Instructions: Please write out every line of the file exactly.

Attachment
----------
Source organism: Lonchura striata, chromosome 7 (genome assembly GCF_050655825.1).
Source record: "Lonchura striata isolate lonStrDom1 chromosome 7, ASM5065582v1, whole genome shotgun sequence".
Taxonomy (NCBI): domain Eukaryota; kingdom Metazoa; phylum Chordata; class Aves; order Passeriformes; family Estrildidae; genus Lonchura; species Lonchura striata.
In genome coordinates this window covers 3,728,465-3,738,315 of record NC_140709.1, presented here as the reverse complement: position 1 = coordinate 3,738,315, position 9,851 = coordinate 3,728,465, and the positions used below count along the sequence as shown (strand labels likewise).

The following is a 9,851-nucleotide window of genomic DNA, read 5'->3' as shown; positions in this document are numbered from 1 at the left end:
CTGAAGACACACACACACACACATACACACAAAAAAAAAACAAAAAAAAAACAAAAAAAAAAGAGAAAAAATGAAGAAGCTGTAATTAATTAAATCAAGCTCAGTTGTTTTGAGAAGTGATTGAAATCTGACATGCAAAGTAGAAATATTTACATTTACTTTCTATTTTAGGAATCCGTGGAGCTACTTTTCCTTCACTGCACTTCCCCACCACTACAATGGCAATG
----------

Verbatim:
Source organism: Lonchura striata, chromosome 7 (genome assembly GCF_050655825.1).
Source record: "Lonchura striata isolate lonStrDom1 chromosome 7, ASM5065582v1, whole genome shotgun sequence".
Taxonomy (NCBI): domain Eukaryota; kingdom Metazoa; phylum Chordata; class Aves; order Passeriformes; family Estrildidae; genus Lonchura; species Lonchura striata.
In genome coordinates this window covers 3,728,465-3,738,315 of record NC_140709.1, presented here as the reverse complement: position 1 = coordinate 3,738,315, position 9,851 = coordinate 3,728,465, and the positions used below count along the sequence as shown (strand labels likewise).

The following is a 9,851-nucleotide window of genomic DNA, read 5'->3' as shown; positions in this document are numbered from 1 at the left end:
CTGAAGACACACACACACACACATACACACAAAAAAAAAACAAAAAAAAAACAAAAAAAAAAGAGAAAAAATGAAGAAGCTGTAATTAATTAAATCAAGCTCAGTTGTTTTGAGAAGTGATTGAAATCTGACATGCAAAGTAGAAATATTTACATTTACTTTCTATTTTAGGAATCCGTGGAGCTACTTTTCCTTCACTGCACTTCCCCACCACTACAATGGCAATG